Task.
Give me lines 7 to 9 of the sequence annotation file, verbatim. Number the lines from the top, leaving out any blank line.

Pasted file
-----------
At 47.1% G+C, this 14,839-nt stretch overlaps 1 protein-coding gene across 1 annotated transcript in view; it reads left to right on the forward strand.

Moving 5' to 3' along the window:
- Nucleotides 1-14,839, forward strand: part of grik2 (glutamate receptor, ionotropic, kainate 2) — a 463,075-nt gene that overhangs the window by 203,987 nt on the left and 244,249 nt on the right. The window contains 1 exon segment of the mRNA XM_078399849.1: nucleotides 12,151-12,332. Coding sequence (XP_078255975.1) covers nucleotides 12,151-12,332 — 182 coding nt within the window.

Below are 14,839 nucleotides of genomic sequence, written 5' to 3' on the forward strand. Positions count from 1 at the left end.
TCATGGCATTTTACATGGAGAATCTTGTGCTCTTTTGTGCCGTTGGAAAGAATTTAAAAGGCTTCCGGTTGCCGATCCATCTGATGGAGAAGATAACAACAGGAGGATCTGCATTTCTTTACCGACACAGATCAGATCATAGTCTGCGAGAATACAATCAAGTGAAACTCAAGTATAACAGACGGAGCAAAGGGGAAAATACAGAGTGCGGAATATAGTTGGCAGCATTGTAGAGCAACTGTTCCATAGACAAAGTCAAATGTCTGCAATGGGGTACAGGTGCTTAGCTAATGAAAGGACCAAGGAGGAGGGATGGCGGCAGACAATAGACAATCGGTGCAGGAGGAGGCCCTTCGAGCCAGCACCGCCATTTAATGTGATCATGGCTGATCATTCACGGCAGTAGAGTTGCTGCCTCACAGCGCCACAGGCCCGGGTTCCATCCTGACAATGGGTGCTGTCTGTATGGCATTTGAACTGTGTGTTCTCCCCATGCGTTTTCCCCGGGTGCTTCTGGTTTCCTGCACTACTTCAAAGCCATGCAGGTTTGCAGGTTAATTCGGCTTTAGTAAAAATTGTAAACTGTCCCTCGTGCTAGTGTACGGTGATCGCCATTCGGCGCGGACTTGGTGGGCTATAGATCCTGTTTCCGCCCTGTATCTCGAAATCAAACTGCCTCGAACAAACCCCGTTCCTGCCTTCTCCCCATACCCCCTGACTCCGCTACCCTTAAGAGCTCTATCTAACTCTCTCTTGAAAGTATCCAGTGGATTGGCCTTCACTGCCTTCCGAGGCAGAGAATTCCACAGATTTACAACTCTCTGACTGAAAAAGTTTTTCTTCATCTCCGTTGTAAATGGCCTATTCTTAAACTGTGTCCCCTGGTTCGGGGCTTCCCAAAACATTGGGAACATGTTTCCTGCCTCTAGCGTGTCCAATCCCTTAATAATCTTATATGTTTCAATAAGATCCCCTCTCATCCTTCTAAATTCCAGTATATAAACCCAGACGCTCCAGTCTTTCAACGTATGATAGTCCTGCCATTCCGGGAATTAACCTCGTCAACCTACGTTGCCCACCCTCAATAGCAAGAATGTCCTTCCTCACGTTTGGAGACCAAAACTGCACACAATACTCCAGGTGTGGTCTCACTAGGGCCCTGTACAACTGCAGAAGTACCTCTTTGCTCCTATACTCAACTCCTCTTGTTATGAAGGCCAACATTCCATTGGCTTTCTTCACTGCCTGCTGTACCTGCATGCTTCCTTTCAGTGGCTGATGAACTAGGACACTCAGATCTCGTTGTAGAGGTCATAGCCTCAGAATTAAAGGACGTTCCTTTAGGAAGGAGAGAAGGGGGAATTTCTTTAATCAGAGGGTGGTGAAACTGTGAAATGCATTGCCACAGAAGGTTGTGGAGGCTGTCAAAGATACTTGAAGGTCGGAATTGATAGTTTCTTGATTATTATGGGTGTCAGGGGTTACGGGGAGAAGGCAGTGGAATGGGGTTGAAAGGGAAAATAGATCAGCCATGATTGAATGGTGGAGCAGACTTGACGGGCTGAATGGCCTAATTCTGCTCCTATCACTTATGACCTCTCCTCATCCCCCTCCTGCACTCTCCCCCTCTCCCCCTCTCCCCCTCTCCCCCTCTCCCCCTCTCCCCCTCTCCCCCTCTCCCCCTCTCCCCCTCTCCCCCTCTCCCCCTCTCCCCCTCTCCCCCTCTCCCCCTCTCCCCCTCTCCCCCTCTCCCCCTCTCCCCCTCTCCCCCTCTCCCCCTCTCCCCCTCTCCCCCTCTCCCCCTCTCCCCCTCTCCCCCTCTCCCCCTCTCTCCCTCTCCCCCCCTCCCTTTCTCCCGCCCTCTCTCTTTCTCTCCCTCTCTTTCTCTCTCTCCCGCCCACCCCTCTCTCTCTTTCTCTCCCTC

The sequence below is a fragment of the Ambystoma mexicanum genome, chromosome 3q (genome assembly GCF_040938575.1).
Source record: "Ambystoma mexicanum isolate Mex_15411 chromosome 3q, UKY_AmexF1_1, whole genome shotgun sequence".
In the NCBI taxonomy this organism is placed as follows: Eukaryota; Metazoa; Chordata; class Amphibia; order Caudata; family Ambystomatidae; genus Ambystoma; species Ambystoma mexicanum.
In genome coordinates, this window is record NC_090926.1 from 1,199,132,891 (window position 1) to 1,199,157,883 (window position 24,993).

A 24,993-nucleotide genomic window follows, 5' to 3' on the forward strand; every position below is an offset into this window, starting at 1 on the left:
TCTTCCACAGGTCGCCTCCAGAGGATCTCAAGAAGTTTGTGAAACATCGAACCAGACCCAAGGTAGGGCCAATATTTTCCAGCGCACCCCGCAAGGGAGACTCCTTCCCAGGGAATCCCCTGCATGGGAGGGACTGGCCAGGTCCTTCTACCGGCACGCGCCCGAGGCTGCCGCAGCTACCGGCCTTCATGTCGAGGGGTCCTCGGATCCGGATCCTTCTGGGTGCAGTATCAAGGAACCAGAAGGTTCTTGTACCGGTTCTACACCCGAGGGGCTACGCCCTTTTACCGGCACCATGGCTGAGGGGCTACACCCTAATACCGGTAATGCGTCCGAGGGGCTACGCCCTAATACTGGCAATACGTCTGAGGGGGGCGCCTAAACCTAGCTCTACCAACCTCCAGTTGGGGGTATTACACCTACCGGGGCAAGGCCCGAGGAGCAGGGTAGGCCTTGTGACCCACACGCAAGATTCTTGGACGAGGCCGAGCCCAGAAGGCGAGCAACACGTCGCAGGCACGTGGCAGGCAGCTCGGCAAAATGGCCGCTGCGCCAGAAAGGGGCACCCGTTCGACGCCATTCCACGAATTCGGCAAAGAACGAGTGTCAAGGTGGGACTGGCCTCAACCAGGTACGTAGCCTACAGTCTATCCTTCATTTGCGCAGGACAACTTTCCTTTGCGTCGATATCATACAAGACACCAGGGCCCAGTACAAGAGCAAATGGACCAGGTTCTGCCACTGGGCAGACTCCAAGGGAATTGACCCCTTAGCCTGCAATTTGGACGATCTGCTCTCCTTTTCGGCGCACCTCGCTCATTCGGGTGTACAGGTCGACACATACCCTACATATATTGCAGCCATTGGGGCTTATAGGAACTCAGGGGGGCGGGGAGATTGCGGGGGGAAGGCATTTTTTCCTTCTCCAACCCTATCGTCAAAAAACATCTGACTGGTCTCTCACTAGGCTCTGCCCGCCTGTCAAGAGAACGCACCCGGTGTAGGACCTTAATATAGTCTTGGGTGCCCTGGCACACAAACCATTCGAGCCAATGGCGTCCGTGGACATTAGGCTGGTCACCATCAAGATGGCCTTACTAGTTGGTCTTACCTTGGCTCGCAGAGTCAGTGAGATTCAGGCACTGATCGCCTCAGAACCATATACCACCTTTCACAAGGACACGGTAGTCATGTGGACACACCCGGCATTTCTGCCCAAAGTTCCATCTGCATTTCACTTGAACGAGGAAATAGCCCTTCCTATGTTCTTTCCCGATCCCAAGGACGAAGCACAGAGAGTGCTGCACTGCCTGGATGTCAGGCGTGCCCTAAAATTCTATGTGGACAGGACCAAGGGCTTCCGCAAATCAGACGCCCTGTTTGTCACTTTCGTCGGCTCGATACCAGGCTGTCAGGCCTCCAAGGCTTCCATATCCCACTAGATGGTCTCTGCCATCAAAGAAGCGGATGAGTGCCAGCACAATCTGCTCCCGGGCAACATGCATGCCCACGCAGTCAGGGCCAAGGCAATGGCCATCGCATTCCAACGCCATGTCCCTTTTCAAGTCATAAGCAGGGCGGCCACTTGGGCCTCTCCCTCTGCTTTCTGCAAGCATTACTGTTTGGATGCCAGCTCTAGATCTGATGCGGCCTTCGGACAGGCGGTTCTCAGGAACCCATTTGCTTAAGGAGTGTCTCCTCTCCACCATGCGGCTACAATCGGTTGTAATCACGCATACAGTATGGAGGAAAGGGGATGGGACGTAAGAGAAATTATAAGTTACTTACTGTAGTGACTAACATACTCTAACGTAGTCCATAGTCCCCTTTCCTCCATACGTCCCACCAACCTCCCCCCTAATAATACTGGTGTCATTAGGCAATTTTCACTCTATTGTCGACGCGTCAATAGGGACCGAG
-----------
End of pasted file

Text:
Source record: "Ambystoma mexicanum isolate Mex_15411 chromosome 3q, UKY_AmexF1_1, whole genome shotgun sequence".
In the NCBI taxonomy this organism is placed as follows: Eukaryota; Metazoa; Chordata; class Amphibia; order Caudata; family Ambystomatidae; genus Ambystoma; species Ambystoma mexicanum.
In genome coordinates, this window is record NC_090926.1 from 1,199,132,891 (window position 1) to 1,199,157,883 (window position 24,993).